Improved spindle detection through intuitive pre-processing of electroencephalogram.

TitleImproved spindle detection through intuitive pre-processing of electroencephalogram.
Publication TypeJournal Article
Year of Publication2014
AuthorsJaleel A, Ahmed B, Tafreshi R, Boivin DB, Streletz L, Haddad N
JournalJ Neurosci Methods
Volume233
Pagination1-12
Date Published2014 Aug 15
ISSN1872-678X
KeywordsAlgorithms, Brain, Electroencephalography, Electrooculography, Eye Movement Measurements, Fourier Analysis, Humans, Models, Neurological, Probability, Reproducibility of Results, Sensitivity and Specificity, Signal Processing, Computer-Assisted, Sleep
Abstract

BACKGROUND: Numerous signal processing techniques have been proposed for automated spindle detection on EEG recordings with varying degrees of success. While the latest techniques usually introduce computational complexity and/or vagueness, the conventional techniques attempted in literature have led to poor results. This study presents a spindle detection approach which relies on intuitive pre-processing of the EEG prior to spindle detection, thus resulting in higher accuracy even with standard techniques.NEW METHOD: The pre-processing techniques proposed include applying the derivative operator on the EEG, suppressing the background activity using Empirical Mode Decomposition and shortlisting candidate EEG segments based on eye-movements on the EOG.RESULTS/COMPARISON: Results show that standard signal processing tools such as wavelets and Fourier transforms perform much better when coupled with apt pre-processing techniques. The developed algorithm also relies on data-driven thresholds ensuring its adaptability to inter-subject and inter-scorer variability. When tested on sample EEG segments scored by multiple experts, the algorithm identified spindles with average sensitivities of 96.14 and 92.85% and specificities of 87.59 and 84.85% for Fourier transform and wavelets respectively. These results are found to be on par with results obtained by other recent studies in this area.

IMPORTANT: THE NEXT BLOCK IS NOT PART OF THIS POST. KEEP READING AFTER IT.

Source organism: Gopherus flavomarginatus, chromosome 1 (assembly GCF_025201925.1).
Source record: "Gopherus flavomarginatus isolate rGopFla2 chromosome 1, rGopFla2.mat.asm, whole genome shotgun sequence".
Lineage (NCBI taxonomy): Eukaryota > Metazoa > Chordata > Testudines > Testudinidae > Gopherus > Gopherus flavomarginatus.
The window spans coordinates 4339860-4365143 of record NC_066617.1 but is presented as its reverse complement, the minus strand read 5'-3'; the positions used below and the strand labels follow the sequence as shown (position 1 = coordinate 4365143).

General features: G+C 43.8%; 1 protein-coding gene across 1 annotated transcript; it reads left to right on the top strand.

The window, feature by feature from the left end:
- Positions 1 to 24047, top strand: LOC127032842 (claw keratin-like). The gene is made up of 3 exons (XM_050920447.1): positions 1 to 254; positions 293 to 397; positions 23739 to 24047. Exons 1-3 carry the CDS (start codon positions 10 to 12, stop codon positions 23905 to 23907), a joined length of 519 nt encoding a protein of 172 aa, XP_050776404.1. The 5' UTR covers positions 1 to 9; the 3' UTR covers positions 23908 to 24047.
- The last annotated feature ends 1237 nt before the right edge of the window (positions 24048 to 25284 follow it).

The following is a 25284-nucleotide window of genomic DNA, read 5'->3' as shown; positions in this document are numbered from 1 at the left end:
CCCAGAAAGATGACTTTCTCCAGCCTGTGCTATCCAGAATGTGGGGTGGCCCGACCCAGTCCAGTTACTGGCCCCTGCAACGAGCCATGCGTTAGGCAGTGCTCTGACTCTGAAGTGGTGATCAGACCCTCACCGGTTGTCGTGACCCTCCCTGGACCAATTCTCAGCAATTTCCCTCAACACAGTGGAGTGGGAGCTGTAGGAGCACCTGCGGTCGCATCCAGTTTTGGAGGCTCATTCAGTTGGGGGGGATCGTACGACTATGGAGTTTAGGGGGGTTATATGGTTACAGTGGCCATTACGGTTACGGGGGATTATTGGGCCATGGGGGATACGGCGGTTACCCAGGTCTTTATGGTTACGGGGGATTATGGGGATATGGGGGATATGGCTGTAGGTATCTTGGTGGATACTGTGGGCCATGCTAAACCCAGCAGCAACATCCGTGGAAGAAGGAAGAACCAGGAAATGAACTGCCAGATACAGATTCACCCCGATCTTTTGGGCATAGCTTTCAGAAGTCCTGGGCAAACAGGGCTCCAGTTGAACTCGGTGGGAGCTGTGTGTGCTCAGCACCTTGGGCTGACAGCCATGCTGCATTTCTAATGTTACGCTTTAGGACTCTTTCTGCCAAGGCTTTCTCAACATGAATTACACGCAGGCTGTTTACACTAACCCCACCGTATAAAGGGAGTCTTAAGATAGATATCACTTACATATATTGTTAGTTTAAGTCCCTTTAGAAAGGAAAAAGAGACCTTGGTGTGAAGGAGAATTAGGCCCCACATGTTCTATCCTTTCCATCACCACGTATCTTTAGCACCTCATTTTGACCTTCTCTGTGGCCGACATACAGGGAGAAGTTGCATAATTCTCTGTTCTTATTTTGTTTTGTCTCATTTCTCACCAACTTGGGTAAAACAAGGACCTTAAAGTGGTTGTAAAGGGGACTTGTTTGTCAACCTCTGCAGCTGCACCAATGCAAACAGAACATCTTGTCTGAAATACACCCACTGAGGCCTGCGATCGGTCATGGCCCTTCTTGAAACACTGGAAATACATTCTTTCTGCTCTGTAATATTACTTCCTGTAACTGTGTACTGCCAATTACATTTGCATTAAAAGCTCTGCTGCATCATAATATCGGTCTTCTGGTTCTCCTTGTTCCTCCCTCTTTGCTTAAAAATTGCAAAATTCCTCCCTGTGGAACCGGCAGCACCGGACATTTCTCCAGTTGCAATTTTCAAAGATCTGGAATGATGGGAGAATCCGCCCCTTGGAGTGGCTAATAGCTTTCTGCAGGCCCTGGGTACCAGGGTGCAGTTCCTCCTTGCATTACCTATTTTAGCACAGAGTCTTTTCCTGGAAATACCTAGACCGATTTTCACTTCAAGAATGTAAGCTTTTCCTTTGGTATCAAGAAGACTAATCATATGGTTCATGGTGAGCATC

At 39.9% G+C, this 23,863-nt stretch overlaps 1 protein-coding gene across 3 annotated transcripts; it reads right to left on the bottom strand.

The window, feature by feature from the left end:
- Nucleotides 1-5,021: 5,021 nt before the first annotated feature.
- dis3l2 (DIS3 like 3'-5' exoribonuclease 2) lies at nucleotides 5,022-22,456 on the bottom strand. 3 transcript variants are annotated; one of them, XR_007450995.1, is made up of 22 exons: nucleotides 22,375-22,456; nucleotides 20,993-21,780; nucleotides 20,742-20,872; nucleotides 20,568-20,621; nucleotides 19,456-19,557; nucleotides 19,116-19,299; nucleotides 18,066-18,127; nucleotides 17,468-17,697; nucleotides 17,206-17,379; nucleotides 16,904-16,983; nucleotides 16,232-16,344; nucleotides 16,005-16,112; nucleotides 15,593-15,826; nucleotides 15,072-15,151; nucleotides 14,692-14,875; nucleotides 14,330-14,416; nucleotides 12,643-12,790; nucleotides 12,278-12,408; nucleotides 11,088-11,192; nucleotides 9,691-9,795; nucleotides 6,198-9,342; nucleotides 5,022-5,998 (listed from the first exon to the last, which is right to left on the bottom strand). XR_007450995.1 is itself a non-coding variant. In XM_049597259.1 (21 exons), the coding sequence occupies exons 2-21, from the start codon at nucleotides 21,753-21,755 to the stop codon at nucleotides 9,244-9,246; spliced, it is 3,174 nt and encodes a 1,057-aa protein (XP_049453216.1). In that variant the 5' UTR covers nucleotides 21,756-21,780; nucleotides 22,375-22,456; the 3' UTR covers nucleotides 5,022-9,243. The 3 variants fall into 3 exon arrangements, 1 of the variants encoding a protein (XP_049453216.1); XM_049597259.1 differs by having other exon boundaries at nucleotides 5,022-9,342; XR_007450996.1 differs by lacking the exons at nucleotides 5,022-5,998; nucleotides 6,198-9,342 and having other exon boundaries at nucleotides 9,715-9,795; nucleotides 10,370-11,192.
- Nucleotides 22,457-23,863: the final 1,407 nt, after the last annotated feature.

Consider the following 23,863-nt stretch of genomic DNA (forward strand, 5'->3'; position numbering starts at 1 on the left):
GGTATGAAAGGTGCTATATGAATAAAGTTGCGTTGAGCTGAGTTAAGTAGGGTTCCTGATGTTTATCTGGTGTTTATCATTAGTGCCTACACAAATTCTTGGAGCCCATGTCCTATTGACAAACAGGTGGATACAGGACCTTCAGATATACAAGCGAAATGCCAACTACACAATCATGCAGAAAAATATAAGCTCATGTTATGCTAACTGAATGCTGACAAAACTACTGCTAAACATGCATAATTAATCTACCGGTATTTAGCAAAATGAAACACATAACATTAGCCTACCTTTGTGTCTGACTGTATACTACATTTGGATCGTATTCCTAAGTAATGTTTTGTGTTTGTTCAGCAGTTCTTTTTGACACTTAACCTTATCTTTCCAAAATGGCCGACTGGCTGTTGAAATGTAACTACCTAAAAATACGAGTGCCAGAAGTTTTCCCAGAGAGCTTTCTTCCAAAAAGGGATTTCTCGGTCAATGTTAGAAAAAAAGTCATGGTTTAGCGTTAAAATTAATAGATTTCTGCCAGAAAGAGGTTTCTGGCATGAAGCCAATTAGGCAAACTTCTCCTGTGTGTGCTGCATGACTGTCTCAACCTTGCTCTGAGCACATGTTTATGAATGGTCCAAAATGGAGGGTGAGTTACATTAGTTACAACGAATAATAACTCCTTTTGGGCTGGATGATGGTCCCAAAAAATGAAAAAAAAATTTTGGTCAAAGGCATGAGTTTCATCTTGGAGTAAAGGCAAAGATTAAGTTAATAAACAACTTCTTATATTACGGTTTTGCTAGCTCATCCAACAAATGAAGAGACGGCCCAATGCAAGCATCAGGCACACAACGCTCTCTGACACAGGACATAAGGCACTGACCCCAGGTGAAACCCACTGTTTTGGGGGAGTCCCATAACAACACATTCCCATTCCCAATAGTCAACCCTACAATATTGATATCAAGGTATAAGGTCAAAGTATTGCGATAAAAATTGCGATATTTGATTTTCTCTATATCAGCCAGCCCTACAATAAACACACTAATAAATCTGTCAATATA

DOI10.1016/j.jneumeth.2014.05.009
Alternate JournalJ. Neurosci. Methods
PubMed ID24887741

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